The Pre-AP Summer Institute is endorsed by the College Board and is designed to equip all middle and high school teachers with the strategies and tools they need to engage their students in active, high-level learning, thereby ensuring that every middle and high school student develops the skills, habits of mind, and concepts they need to succeed in college. Since Pre-AP teacher professional development supports explicitly the goal of college as an option for every student, it is important to have a recognized standard for college-level academic work. The Advanced Placement Program provides these standards for Pre-AP. Pre-AP teacher professional development resources reflect topics, concepts, and skills found in AP courses.
The only Pre-AP course offered at William & Mary is Pre-AP English, which is offered during Session III (July 31-August 3).
Pre-AP English course description
This 4-day interactive institute presents materials and strategies for both beginning and experienced pre-AP English teachers. The beginners learn and practice the basics for developing and implementing a pre-AP English course. The experienced teachers refresh their programs and share their pre-AP experiences with the beginners.
The institute explores the philosophy, structure, and grading of the AP English examinations. It examines myriad resources from the College Board, including the emphasis on and recommendations for expanding enrollment in pre-AP and AP classes. The institute spends substantial time on the analytical processes that drive AP English. This study includes tone, irony, point of view, poetry analysis in all its variety, “Syntaxwhatsthat,” symbol/allegory, prose, nonfiction, and figures of speech. This focus “keeps it simple” and provides a framework for teachers to develop a pre-AP curriculum for students to learn and to practice AP analysis.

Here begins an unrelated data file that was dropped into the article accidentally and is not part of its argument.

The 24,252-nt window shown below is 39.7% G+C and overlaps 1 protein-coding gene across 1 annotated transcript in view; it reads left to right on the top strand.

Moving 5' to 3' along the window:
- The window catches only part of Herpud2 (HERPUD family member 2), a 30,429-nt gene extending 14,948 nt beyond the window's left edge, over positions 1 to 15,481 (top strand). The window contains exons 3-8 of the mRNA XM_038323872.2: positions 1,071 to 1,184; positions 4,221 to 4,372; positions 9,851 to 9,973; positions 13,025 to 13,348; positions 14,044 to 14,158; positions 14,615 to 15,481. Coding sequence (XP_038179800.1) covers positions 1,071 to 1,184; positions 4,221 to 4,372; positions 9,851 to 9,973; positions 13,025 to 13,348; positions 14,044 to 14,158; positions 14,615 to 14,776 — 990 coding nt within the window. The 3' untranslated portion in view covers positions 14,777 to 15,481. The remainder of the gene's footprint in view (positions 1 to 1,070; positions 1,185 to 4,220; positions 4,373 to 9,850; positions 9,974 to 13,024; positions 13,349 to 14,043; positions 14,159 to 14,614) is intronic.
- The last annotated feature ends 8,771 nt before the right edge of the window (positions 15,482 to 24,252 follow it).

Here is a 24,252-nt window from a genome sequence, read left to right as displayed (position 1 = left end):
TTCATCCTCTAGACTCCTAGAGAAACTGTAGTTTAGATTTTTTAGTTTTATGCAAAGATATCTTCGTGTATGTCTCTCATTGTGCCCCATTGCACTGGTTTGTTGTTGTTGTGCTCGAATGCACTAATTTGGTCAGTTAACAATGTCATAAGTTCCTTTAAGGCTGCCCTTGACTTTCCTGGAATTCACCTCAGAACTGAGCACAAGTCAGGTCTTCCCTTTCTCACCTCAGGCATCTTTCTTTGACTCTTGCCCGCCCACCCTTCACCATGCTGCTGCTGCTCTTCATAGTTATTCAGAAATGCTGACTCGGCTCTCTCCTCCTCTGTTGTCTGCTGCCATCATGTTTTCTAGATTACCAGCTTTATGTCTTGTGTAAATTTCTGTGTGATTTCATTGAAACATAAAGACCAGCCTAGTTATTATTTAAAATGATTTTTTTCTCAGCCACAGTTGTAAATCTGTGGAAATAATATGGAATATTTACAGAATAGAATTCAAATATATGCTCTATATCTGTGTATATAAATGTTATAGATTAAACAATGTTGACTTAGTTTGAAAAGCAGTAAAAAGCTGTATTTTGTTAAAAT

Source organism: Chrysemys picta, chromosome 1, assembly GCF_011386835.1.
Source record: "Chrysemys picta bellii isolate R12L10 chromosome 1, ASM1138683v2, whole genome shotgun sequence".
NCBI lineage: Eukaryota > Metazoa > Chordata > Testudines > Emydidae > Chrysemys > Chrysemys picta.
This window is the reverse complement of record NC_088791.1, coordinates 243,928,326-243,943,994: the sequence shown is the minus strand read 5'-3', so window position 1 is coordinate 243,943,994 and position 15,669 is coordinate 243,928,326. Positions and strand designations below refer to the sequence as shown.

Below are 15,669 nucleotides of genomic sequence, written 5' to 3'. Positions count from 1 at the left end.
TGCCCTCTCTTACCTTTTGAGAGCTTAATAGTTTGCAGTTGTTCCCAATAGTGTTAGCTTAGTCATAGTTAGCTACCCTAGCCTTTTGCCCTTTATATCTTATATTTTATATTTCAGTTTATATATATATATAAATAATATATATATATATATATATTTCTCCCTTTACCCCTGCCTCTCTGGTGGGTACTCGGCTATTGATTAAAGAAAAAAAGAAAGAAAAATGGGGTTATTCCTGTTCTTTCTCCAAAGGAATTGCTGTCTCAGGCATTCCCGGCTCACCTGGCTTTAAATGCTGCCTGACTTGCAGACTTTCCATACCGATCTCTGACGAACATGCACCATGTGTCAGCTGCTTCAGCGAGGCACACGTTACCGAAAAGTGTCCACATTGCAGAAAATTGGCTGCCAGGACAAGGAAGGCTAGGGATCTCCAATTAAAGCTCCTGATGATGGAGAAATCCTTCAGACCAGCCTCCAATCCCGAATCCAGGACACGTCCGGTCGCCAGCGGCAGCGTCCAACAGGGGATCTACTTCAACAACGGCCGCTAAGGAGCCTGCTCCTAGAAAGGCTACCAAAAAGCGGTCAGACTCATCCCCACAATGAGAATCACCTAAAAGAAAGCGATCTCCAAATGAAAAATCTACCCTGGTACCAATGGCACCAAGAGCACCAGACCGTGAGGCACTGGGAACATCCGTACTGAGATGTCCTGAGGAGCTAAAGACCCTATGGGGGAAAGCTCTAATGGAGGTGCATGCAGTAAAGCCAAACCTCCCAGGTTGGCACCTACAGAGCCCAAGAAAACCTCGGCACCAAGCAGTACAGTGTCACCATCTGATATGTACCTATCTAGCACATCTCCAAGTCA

In addition, the institute examines composition strategies appropriate for the pre-AP classroom. Among the resources shared are student essays from recent AP examinations. The institute suggests options for course content, including textbooks, classroom content, parallel content, summer reading, the research paper in pre-AP English, vocabulary, creative writing, journal writing, and others. Finally, the institute suggests strategies for teaching and taking the multiple-choice section of the AP exams. It draws correlations between the AP multiple-choice section and the critical reading section of the SAT and ACT.
Participants receive a certificate indicating the number of hours of instructionworth 3.0 Continuing Education Units (CEUs). No graduate credit is available at this time.
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